You know those television commercials you always see these days about prescription drugs; often they are there putatively to raise awareness of diseases. Many people don’t even know they have a disease until they see these commercials. Of course, after they tell you about this illness, they advise you to ask your doctors about such-and-such medication.
This marketing technique has been adopted full-force by the big pharmaceutical companies in recent years, and it has worked. The drug industry has grown considerably and increases in drug costs are a large part of the reason for increases in overall healthcare costs. And part of the reason is that drug costs are largely invisible to many consumers: the insurance company pays for most of it except for a “co-payment”.
There’s broad agreement that patient pressure for the use of generic drugs, when medically appropriate, can curtail costs by offsetting sophisticated marketing by pharmaceutical firms. Such patient pressure is generated by potential impact on the family pocketbook. HSAs were introduced partly to create that pressure. If people shop for health care just like they shop for televisions or vacations, maybe the industry will become more efficient.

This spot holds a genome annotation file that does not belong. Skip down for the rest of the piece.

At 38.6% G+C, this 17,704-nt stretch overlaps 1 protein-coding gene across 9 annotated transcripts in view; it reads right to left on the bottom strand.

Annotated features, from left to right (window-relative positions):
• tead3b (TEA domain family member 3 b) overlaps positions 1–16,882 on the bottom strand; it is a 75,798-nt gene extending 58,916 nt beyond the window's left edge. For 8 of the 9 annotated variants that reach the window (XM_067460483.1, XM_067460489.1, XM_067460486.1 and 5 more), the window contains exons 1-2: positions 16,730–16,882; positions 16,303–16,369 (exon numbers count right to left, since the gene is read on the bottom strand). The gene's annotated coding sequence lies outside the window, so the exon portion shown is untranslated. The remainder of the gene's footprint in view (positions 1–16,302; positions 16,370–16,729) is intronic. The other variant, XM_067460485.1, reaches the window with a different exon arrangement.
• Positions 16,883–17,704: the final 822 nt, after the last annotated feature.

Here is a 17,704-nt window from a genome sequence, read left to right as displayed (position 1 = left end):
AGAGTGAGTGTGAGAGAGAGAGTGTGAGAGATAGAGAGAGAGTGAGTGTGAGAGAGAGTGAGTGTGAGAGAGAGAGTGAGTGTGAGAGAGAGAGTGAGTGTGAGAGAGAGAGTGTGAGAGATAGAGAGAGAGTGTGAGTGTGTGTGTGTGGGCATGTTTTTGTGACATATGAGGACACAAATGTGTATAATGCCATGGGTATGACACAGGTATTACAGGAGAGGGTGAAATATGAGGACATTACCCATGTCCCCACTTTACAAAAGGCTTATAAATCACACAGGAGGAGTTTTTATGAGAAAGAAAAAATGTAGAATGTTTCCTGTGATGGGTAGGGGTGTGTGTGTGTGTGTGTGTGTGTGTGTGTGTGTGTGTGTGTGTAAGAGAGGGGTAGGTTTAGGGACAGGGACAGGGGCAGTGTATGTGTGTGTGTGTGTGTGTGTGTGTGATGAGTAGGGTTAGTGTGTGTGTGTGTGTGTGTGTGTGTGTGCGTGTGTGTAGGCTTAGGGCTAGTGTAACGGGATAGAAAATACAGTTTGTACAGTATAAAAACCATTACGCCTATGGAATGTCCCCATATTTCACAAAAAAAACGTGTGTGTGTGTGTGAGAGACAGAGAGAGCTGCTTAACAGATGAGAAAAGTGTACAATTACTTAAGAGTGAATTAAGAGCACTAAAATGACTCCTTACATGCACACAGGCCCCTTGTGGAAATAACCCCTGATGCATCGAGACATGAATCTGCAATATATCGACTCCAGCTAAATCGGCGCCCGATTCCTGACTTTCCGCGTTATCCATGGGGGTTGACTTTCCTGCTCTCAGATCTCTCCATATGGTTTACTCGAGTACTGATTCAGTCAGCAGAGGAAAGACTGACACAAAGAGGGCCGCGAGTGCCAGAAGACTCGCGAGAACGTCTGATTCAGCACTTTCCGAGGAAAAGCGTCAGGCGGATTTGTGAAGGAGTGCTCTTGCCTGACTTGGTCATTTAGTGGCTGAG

Critics claim that government policy encourages people to be less careful consumers when it comes to health care, and that if the government changed its policy, the number of people without coverage would shrink and the quality would increase. That is debatable, of course, but it is the type of thinking behind many of the libertarian think tank policies.
Market pressure. The market economy and the “ownership economy”. These buzzwords are relevant to the ideas behind HSAs.
Conservative pundit George Will wrote in May 2007: “Liberalism’s goal of achieving greater equality of condition leads to a larger scope for interventionist government…Hence their fear of Health Savings Accounts” Likewise, the conservative think tank Heritage Foundation is a an advocate of HSA, claiming in a 2006 article that HDHP insurance purchased in accordance with HSAs have seen decreases in premiums recently in contrast to conventional health insurance.
In an article called “Who’s Afraid of Personal Responsibility? Health Savings Accounts and the Future of American Health Care” Richard Kaplan suggests HSAs could bring about a “paradigmatic shift” in consumer attitudes about health insurance. He assesses the probably impact of HSAs according to “five C’s”
- complexity of possible configurations
- confusion over self-administration
- choice of alternative arrangements
- cost of health care.